We know that fresh eggs from free-range poultry have bright orange yolks and taste better. Now comes evidence from Mother Earth News confirming that eye and taste appeal with proof that they are also more nutritious. Skaggs Nutrition Laboratory at Utah State University and Food Products Laboratory in Portland, Oregon performed the testing.
"The research compared eggs from four free-range flocks with U. S. Department of Agriculture (USDA) nutrient data for eggs from confinement production systems. Those from free-range chickens had up to twice as much vitamin E, up to six times more beta carotene, and four times more essential omega-3 fatty acids. The free-range eggs averaged half as much cholesterol as the USDA data indicate for confinement system eggs." To read the rest of the article plus additional egg info go to www.motherearthnews.com/ eggs. More information on the general superior nutritional content of organic foods is at www.motherearthnews.com/release/6974/.
In another development that may be of interest, the Northeast Organic Farming Association (NOFA) has put out its "NOFA Guide to Land Care." "The Guide is designed to help home and business owners care for their landscapes organically, whether they hire a professional or do it themselves.... Resources for people who want to do the majority of the work themselves include the golden rules of organic lawn care, a list of places to get soil tested, advice on what organic amendments to use and names of accredited professional consultants. Essays tell how to control common pests such as fleas, ticks, mosquitoes, poison ivy and weeds as well as how to conserve water." To obtain a copy, please send $2 for shipping and handling to Land Care Guide, CT NOFA, Box 164, Stevenson, CT 06491.
One final, intriguing piece from the current issue concerns a product, actually a series of related products: Vita Biosa, Animal Biosa, and Terra Biosa, lactic acid-based and prepared through fermentation, and used for humans, animals, and soil respectively. The article is lengthy and interesting - try to get hold of an issue to read the entire piece. The claims made for each are quite sensational and involve the abilities of fermented bacteria-rich products to assist or improve the normal biological processes of soil, plants, animals, and people.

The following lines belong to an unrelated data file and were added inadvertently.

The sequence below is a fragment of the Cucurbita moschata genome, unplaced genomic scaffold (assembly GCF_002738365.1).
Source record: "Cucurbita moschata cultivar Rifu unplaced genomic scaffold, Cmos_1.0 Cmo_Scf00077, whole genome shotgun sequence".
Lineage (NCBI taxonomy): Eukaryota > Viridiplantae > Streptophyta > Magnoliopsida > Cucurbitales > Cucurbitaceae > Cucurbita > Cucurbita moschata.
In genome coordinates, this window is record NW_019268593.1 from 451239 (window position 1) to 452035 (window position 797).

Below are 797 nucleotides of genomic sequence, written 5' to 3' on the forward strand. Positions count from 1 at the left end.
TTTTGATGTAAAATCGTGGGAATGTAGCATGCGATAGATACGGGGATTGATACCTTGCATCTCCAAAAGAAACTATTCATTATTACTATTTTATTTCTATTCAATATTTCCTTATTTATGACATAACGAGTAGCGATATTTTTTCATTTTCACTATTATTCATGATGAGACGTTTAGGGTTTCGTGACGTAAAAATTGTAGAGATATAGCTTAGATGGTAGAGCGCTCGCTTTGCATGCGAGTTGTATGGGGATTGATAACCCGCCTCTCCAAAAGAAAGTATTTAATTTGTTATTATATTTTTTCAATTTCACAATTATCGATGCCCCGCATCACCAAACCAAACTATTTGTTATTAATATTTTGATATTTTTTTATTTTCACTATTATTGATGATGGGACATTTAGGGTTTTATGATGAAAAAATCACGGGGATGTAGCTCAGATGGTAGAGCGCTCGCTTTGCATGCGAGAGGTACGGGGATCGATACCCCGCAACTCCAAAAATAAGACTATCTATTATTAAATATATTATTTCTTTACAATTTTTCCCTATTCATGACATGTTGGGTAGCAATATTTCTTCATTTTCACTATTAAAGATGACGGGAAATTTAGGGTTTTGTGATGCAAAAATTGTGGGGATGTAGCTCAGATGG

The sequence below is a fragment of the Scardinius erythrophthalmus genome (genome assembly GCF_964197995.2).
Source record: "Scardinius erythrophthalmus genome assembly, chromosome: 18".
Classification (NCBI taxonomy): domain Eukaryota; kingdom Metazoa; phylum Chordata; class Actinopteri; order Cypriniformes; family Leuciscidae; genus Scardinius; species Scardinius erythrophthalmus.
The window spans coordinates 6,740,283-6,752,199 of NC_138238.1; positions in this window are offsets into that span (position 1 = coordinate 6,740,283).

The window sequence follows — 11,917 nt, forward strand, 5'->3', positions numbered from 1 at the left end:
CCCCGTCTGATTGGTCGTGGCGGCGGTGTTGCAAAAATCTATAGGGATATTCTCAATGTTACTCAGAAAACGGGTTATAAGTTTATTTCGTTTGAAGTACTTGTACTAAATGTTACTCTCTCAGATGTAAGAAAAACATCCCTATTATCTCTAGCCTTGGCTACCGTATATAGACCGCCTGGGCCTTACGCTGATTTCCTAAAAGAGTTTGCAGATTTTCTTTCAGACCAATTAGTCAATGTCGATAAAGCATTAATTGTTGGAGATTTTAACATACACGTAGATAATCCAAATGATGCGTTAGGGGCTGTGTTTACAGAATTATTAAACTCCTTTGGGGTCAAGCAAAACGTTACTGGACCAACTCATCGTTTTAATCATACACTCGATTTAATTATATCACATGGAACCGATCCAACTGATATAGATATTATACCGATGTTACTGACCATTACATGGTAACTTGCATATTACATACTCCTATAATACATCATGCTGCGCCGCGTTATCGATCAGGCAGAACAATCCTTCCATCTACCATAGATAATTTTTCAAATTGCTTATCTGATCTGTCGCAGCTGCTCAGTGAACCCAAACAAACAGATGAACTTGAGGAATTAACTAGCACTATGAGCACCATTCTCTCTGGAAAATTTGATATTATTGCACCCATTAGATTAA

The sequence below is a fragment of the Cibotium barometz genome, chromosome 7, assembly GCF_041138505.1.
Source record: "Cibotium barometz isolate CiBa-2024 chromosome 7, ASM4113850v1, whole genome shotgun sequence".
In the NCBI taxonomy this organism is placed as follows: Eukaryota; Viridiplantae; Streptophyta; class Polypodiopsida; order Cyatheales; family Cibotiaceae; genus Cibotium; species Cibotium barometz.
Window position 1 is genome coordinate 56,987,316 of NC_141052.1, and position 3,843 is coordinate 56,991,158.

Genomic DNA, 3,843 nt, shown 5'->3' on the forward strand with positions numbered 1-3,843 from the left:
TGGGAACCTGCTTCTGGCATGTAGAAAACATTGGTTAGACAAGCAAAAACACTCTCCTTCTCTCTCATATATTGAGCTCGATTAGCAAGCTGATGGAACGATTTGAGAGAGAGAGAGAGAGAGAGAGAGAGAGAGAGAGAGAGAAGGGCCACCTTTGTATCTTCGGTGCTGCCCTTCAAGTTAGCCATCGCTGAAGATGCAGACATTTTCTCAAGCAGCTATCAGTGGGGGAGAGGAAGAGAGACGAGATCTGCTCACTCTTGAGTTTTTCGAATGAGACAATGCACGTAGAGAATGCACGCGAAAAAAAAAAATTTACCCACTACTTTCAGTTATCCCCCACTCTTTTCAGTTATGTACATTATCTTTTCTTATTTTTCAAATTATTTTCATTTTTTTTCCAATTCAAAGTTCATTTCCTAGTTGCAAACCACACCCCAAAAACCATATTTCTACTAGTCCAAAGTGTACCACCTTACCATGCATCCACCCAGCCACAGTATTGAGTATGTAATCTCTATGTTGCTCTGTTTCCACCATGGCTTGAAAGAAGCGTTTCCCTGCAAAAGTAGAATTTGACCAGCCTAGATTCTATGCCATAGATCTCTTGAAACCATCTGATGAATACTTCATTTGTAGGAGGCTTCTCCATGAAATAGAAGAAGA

As many readers know, the process of fermentation fascinates me (compost, sauerkraut, etc.). It seems that many of the most desirable foodstuffs and products of human cultures, not to mention our bodily processes, require the assistance of it. (An interest in fermentation is what originally teased Louis Pasteur down the scientific path to his breakthrough discoveries.) Though having origins in Thailand, much of the work with and use of the Biosa products has been carried out in Denmark, a small nation that is intensively farmed.
One of the uses for the products cited in the article (immediately brought to mind old Katama farm issues and the Edgartown sewage treatment plant) is for the control of agricultural smells associated with manures and stagnant water. I googled it and found the web site of the US distributor, Biosa Mid-West US, at http://home.earthlink.net/~biosa/. I intend to find out more about it first-hand.
Tuesday evening, Jan. 24 the Vineyard Plant & Landscape Association, in conjunction with the Polly Hill Arboretum and the Martha's Vineyard Agricultural Society, will present "Caterpillars Gone Wild," with Bob Childs, the UMass entomologist. He will be talking about the winter moth infestation in New England from 7 to 8:30 pm at Agricultural Hall. Admission is free and open to all.